Getting a higher closing rate requires commitment; an unwillingness to let people get off the phone without booking an appointment. Once that phone is hung up without booking a call, that customer is lost forever. Set it as a personal commitment that no one who calls will get off the phone without booking an appointment. Be willing to beg on your hands and knees if necessary.
People who call your company for service are stressed out and want to feel they have called the right place. The right place is a place where people are nice and can meet their needs. They want to feel good about calling you, so project warmth. Think thoughts of loving kindness all day and project it through the telephone lines.
No one likes calling around shopping for service. No one likes spending the time, facing the uncertainty and doubts, or having to make decisions. That means that when people call they want to be sold, so be assumptive that they are going to want to book the call every step of the way. Project a positive level of expectation.
Work under the assumption that callers have either already called other companies or will continue calling around, whether they book a service call with you or not. That means youâll have to stand out. You'll stand out by giving them a warm feeling when they talk to you. This is done primarily through tone of voice. Put a mirror on your desk and smile into it as you speak.
Opening the Conversation
If you answer the telephone in your company, speak the name of your company and your own name slowly and clearly.
No matter how heavy the call load is, don't convey that you're in any kind of hurry. Make sure callers know they have your undivided attention. Their call is not an inconvenience, and it's a pleasure to speak with them. Thank the customer for calling.
Frequently, when customers call to book a service call, they open the conversation with a question. The most common questions are:
- How much is a service call?
- What do you charge by the hour?
- How quickly can someone be here?
Get The Facts
Listen to what callers have to say, then show some compassion and understanding. Right off the bat, make it a point to put their minds at ease regarding their immediate problem.
Say something like, "That sounds terrible. Let's see how quickly we can get someone out there to take care of this for you. Your address, please?"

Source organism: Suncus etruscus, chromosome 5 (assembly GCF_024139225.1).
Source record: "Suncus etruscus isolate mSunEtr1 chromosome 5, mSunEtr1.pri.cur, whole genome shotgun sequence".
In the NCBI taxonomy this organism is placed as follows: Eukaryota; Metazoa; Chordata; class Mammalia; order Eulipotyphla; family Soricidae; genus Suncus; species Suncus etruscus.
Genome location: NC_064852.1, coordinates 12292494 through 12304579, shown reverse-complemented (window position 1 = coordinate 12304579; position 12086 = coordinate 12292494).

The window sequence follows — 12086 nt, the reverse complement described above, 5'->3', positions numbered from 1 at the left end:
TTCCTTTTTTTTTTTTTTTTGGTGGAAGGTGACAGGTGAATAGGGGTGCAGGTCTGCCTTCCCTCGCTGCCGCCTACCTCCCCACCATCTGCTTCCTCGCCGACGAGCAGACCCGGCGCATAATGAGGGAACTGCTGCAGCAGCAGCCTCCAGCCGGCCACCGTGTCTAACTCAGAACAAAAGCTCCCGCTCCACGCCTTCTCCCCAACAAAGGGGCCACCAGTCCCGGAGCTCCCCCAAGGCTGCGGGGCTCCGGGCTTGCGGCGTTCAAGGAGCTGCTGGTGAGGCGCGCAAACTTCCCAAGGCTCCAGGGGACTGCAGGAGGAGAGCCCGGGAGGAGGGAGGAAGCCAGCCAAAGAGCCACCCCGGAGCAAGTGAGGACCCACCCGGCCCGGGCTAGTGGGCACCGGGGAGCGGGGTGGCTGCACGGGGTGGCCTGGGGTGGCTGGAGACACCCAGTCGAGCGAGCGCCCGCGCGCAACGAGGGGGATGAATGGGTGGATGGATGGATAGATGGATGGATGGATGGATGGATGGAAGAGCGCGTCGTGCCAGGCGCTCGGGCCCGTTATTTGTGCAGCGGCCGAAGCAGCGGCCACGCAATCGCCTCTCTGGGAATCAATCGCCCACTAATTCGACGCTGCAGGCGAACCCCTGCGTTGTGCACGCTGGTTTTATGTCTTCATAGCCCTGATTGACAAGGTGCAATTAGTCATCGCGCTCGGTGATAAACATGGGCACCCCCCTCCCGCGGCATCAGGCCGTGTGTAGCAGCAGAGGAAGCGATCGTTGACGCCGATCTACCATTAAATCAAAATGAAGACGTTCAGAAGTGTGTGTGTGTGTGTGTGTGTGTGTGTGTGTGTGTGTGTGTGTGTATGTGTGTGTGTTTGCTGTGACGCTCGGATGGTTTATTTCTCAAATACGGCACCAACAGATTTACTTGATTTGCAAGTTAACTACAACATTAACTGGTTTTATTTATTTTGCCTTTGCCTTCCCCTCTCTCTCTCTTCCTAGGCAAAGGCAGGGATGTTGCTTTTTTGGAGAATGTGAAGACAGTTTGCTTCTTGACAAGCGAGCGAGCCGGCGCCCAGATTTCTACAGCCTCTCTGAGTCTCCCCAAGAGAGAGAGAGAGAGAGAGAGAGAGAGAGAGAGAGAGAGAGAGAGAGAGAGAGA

Once you get their address, go for their name. Ask for it by saying, "Can you spell your last name for me, please?"
If that phone is hung up without booking a service call, and you didn't get an address, that customer is lost. Therefore, you must make getting the customer's address your highest priority and their name a close second. Try to do that before answering any questions. When you've got their name and address, they can be added to your mailing list and possibly recovered at a future date after receiving a few of your mailings.
Set up the Service Agreement Sale
As early in the conversation as possible, ask, "Are you a maintenance agreement customer?" or, "Do you own one of our service agreements?" Many times, you have to know the answer to that question before you can answer a caller's original question.
Don't go into a sales pitch about the service agreement. It's not necessarily appropriate to start trying to sell people additional products or services prior to putting their mind completely at ease about the problem they're calling you about. At this point, the appointment seller's job is not to sell the agreement; it's just to open the door for the service agreement sale and get the customer to expect the tech to present it as an option.
While concluding the call, say, "Be sure you check with our technician on how you can save money with one of our maintenance agreements."
Occasionally you'll raise a caller's interest in the service agreement enough for the caller to press you for details on it. Respond by saying, "The technician has all the details on that and, if he can get you a discount, he will."
Next month I'll cover how to answer the question of how much you charge, how to make the call cash-on-delivery, and an effective way to get most people's e-mail address.
Charlie Greer is the creator of "Who Answers the Phone?"an audio CD course that teaches how to get more service calls that are of a higher quality. You can call Charlie with questions about this article at 800/963-HVAC (4822) or email him at firstname.lastname@example.org. Visit his newly re-designed website at www.hvacprofitboosters.com.